“Whenever an attempt is made to export or ship from or take out of the United States, any arms or munitions of war, or other articles, in violation of law, or whenever there shall be known or probable cause to believe that any such arms or munitions of war, or other articles, are being or are intended to be exported, or shipped from, or taken out of the United States, in violation of law, the several collectors, naval officers, surveyors, inspectors of customs, and marshals, and deputy marshals of the United States, and every other person duly authorized for the purpose by the President, may seize and detain any articles or munitions of war about to be exported or shipped from, or taken out of the United States, in violation of law, and the vessels or vehicles containing the same, and retain possession thereof until released or disposed of as hereinafter directed. If upon due inquiry as hereinafter provided, the property seized shall appear to have been about to be so unlawfully exported, shipped from, or taken out of the United States, the same shall be forfeited to the United States.”35

And whereas, by the same Act of Congress, it is provided in Section 8 thereof as follows:

“The President may employ such part of the land or naval forces of the United States as he may deem necessary to carry out the purposes of this title.”36

Now, therefore, I, Woodrow Wilson, President of the United States of America, acting under and by virtue of the authority conferred in me by the said Joint Resolution and Act of Congress, do hereby declare and proclaim that I have found that there exist in Mexico such conditions of domestic violence promoted by the use of arms or munitions of war procured from the United States as contemplated by the said Joint Resolution and Act of Congress; and I do hereby admonish all citizens of the United States and every person to abstain from every violation of the provisions of the Joint Resolution and Act of Congress above set forth, hereby made [Page 553]applicable to Mexico, and I do hereby warn them that all violations of such provisions will be rigorously prosecuted.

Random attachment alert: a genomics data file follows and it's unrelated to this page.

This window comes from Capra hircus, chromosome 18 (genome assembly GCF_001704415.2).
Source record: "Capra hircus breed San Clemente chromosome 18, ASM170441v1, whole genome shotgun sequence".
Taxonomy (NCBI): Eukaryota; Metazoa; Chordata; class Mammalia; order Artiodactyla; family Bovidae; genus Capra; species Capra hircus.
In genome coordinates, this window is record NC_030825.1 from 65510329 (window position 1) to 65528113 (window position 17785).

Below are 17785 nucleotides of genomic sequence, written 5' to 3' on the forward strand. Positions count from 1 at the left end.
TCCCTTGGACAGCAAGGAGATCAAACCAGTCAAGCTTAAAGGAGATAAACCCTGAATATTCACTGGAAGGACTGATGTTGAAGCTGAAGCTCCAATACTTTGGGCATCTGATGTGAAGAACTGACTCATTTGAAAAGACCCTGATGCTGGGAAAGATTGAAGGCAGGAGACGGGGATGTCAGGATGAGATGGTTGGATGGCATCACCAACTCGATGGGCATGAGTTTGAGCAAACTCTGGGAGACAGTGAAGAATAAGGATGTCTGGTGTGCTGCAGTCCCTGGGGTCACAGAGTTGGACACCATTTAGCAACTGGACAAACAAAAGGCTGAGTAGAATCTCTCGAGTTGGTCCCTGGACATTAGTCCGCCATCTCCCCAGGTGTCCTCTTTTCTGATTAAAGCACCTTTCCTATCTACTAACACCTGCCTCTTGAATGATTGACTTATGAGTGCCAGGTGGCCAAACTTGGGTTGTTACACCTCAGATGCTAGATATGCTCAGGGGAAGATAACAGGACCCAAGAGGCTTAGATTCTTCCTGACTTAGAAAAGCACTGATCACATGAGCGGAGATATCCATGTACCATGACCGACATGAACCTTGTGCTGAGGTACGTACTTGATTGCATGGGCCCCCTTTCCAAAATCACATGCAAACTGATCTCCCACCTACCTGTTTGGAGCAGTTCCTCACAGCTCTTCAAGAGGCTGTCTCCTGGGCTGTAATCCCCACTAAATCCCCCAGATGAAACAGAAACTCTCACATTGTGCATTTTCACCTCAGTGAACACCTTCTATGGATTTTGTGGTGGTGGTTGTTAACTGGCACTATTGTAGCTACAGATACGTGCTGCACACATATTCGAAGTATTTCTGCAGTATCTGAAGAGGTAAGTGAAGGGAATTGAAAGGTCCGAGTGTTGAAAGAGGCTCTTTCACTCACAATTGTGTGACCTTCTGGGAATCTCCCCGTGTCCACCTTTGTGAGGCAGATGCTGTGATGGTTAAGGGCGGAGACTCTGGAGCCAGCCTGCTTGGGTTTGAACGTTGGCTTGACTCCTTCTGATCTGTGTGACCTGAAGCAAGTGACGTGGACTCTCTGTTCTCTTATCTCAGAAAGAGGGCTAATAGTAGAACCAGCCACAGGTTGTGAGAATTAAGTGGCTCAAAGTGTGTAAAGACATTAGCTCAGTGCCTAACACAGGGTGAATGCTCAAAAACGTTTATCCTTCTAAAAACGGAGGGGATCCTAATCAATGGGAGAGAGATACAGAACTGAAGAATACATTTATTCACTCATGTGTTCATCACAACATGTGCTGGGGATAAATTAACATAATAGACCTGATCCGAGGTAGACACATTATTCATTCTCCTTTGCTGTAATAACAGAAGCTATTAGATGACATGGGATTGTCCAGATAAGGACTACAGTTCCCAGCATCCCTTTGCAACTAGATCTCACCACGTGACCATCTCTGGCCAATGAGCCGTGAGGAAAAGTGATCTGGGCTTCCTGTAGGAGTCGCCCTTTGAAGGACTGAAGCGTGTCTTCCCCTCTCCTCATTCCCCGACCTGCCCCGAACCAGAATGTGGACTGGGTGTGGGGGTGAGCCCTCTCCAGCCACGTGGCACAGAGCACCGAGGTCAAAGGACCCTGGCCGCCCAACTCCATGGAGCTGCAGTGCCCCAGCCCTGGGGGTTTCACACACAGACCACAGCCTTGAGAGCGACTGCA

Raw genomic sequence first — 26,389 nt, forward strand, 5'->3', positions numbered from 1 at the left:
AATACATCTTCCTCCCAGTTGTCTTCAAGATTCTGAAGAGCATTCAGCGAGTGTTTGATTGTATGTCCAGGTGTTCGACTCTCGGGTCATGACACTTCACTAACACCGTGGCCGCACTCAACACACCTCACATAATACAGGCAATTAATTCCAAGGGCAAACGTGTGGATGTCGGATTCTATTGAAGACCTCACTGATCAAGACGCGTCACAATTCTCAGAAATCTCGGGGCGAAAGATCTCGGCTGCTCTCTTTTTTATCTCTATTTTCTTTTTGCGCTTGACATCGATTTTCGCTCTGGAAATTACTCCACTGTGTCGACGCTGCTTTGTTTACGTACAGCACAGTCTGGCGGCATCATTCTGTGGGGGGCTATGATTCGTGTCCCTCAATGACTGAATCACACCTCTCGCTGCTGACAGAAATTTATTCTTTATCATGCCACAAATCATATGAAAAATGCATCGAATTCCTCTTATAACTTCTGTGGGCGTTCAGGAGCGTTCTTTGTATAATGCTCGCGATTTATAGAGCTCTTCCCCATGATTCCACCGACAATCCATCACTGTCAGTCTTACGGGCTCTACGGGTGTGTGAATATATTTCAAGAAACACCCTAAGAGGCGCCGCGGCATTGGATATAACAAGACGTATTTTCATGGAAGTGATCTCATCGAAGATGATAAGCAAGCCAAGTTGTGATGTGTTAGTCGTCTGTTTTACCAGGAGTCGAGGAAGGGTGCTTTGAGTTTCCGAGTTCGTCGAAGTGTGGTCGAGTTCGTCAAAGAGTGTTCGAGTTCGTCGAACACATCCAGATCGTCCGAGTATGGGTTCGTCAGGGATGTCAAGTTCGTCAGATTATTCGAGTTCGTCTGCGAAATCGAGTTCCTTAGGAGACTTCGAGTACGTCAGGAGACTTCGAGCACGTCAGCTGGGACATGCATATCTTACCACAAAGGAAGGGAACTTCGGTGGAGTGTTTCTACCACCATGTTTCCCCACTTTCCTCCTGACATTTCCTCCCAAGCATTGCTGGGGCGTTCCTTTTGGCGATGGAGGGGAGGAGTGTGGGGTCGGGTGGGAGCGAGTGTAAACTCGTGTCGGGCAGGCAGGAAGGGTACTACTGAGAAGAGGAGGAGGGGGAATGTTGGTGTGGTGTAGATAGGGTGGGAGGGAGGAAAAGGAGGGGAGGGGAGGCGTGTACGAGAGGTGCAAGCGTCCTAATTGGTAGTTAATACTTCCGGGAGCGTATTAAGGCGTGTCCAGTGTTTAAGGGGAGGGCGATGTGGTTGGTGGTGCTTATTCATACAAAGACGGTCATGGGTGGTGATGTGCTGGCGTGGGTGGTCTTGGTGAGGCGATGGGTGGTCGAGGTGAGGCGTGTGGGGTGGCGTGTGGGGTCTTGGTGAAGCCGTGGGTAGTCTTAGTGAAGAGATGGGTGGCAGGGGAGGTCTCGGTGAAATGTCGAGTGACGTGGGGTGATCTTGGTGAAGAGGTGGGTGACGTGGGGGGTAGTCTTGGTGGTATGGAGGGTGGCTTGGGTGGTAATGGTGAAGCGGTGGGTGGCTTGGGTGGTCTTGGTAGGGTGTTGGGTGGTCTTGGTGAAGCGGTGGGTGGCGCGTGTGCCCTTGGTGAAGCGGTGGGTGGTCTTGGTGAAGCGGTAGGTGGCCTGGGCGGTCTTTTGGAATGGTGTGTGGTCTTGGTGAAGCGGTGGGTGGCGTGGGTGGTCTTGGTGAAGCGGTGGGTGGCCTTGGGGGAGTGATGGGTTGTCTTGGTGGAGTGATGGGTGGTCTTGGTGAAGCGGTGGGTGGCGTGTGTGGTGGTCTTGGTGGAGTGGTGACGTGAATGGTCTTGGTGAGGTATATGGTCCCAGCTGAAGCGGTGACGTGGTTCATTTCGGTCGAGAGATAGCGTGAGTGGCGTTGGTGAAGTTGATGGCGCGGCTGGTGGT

And I do hereby enjoin upon all officers of the United States, charged with the execution of the laws thereof, the utmost diligence in preventing violations of the said Joint Resolution and Act of Congress and this my Proclamation issued thereunder and in bringing to trial and punishment any offenders against the same. And I direct and authorize the officers and enlisted men of the Army of the United States to observe like diligence in preventing such violations and in causing offenders to be turned over to the appropriate civil authorities for trial and punishment according to law.

And I do hereby delegate to the Secretary of State the power of prescribing exceptions and limitations to the application of the said Joint Resolution of March 14, 1912, as made effective by this my Proclamation issued thereunder.

In witness whereof, I have hereunto set my hand and caused the seal of the United States to be affixed.

[seal] Done in the District of Columbia this twelfth day of July in the year of our Lord one thousand nine hundred and nineteen and of the Independence of the United States of America the one hundred and forty-fourth.

Woodrow Wilson

By the President:
Frank L Polk
Acting Secretary of State.

  1. Not printed; substantially the same as signed proclamation, infra.
  2. Foreign Relations, 1915, p. 780.
  3. 37 Stat. 630.
  4. 37 Stat. 630.
  5. 40 Stat. 223.
  6. 40 Stat. 225.